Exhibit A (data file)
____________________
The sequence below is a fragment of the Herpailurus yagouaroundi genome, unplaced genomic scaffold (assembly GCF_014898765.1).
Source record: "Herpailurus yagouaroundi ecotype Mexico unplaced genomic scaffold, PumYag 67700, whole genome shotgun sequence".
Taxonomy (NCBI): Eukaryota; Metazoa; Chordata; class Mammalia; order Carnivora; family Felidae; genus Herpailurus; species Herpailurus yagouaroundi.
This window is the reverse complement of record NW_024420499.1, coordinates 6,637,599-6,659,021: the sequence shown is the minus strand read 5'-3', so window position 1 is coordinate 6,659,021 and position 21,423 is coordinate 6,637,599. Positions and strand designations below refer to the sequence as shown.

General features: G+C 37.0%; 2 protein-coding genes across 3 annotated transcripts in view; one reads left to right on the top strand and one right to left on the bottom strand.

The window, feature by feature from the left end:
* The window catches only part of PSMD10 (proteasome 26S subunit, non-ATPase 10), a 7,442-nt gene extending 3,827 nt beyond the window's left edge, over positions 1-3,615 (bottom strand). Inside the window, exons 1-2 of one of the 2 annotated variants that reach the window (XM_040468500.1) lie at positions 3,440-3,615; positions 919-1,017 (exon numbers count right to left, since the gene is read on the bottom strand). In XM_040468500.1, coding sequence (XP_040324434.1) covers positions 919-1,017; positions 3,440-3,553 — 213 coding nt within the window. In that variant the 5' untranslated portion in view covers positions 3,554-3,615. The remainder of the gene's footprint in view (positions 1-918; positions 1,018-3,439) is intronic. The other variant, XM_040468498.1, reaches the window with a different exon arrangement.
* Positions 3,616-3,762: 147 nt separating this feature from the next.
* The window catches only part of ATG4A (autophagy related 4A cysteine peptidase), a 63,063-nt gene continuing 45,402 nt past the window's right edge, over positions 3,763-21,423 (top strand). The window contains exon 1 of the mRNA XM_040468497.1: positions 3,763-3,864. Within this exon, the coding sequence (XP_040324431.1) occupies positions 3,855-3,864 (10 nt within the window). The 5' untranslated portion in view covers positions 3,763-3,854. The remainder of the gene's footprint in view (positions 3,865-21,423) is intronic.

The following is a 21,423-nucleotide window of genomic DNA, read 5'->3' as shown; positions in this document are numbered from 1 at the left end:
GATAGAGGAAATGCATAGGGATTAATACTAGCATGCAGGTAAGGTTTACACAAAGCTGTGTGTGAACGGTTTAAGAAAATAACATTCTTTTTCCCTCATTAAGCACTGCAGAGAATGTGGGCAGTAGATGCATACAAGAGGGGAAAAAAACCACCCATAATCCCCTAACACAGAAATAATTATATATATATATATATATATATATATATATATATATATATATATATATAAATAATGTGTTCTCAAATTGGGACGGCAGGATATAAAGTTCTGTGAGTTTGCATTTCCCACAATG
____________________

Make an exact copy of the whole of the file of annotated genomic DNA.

The sequence below is a fragment of the Herpailurus yagouaroundi genome, unplaced genomic scaffold (assembly GCF_014898765.1).
Source record: "Herpailurus yagouaroundi ecotype Mexico unplaced genomic scaffold, PumYag 67700, whole genome shotgun sequence".
Taxonomy (NCBI): Eukaryota; Metazoa; Chordata; class Mammalia; order Carnivora; family Felidae; genus Herpailurus; species Herpailurus yagouaroundi.
This window is the reverse complement of record NW_024420499.1, coordinates 6,637,599-6,659,021: the sequence shown is the minus strand read 5'-3', so window position 1 is coordinate 6,659,021 and position 21,423 is coordinate 6,637,599. Positions and strand designations below refer to the sequence as shown.

General features: G+C 37.0%; 2 protein-coding genes across 3 annotated transcripts in view; one reads left to right on the top strand and one right to left on the bottom strand.

The window, feature by feature from the left end:
* The window catches only part of PSMD10 (proteasome 26S subunit, non-ATPase 10), a 7,442-nt gene extending 3,827 nt beyond the window's left edge, over positions 1-3,615 (bottom strand). Inside the window, exons 1-2 of one of the 2 annotated variants that reach the window (XM_040468500.1) lie at positions 3,440-3,615; positions 919-1,017 (exon numbers count right to left, since the gene is read on the bottom strand). In XM_040468500.1, coding sequence (XP_040324434.1) covers positions 919-1,017; positions 3,440-3,553 — 213 coding nt within the window. In that variant the 5' untranslated portion in view covers positions 3,554-3,615. The remainder of the gene's footprint in view (positions 1-918; positions 1,018-3,439) is intronic. The other variant, XM_040468498.1, reaches the window with a different exon arrangement.
* Positions 3,616-3,762: 147 nt separating this feature from the next.
* The window catches only part of ATG4A (autophagy related 4A cysteine peptidase), a 63,063-nt gene continuing 45,402 nt past the window's right edge, over positions 3,763-21,423 (top strand). The window contains exon 1 of the mRNA XM_040468497.1: positions 3,763-3,864. Within this exon, the coding sequence (XP_040324431.1) occupies positions 3,855-3,864 (10 nt within the window). The 5' untranslated portion in view covers positions 3,763-3,854. The remainder of the gene's footprint in view (positions 3,865-21,423) is intronic.

The following is a 21,423-nucleotide window of genomic DNA, read 5'->3' as shown; positions in this document are numbered from 1 at the left end:
GATAGAGGAAATGCATAGGGATTAATACTAGCATGCAGGTAAGGTTTACACAAAGCTGTGTGTGAACGGTTTAAGAAAATAACATTCTTTTTCCCTCATTAAGCACTGCAGAGAATGTGGGCAGTAGATGCATACAAGAGGGGAAAAAAACCACCCATAATCCCCTAACACAGAAATAATTATATATATATATATATATATATATATATATATATATATATATATATATAAATAATGTGTTCTCAAATTGGGACGGCAGGATATAAAGTTCTGTGAGTTTGCATTTCCCACAATG